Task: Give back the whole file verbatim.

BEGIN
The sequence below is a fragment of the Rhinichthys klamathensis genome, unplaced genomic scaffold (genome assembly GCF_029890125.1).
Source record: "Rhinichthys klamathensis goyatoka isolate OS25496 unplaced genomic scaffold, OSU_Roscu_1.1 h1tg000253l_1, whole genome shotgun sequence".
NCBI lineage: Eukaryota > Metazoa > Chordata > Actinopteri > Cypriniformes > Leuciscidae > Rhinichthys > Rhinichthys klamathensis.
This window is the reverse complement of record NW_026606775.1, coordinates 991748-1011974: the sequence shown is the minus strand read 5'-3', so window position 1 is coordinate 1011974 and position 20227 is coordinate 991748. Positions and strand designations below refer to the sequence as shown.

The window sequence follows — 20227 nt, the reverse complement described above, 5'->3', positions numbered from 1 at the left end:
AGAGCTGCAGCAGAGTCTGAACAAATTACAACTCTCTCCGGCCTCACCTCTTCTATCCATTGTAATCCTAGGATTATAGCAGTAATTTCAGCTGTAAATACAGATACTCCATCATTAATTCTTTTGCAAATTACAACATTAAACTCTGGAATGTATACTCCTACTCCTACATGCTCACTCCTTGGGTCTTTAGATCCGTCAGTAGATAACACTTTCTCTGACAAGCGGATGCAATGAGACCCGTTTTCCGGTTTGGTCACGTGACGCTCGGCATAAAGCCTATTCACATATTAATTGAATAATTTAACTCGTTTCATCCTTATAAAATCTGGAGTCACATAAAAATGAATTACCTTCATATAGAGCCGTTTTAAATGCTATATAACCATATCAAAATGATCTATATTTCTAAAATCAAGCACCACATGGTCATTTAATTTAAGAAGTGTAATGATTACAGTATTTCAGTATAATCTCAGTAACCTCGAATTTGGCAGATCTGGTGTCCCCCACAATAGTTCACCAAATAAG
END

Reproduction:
The sequence below is a fragment of the Rhinichthys klamathensis genome, unplaced genomic scaffold (genome assembly GCF_029890125.1).
Source record: "Rhinichthys klamathensis goyatoka isolate OS25496 unplaced genomic scaffold, OSU_Roscu_1.1 h1tg000253l_1, whole genome shotgun sequence".
NCBI lineage: Eukaryota > Metazoa > Chordata > Actinopteri > Cypriniformes > Leuciscidae > Rhinichthys > Rhinichthys klamathensis.
This window is the reverse complement of record NW_026606775.1, coordinates 991748-1011974: the sequence shown is the minus strand read 5'-3', so window position 1 is coordinate 1011974 and position 20227 is coordinate 991748. Positions and strand designations below refer to the sequence as shown.

The window sequence follows — 20227 nt, the reverse complement described above, 5'->3', positions numbered from 1 at the left end:
AGAGCTGCAGCAGAGTCTGAACAAATTACAACTCTCTCCGGCCTCACCTCTTCTATCCATTGTAATCCTAGGATTATAGCAGTAATTTCAGCTGTAAATACAGATACTCCATCATTAATTCTTTTGCAAATTACAACATTAAACTCTGGAATGTATACTCCTACTCCTACATGCTCACTCCTTGGGTCTTTAGATCCGTCAGTAGATAACACTTTCTCTGACAAGCGGATGCAATGAGACCCGTTTTCCGGTTTGGTCACGTGACGCTCGGCATAAAGCCTATTCACATATTAATTGAATAATTTAACTCGTTTCATCCTTATAAAATCTGGAGTCACATAAAAATGAATTACCTTCATATAGAGCCGTTTTAAATGCTATATAACCATATCAAAATGATCTATATTTCTAAAATCAAGCACCACATGGTCATTTAATTTAAGAAGTGTAATGATTACAGTATTTCAGTATAATCTCAGTAACCTCGAATTTGGCAGATCTGGTGTCCCCCACAATAGTTCACCAAATAAG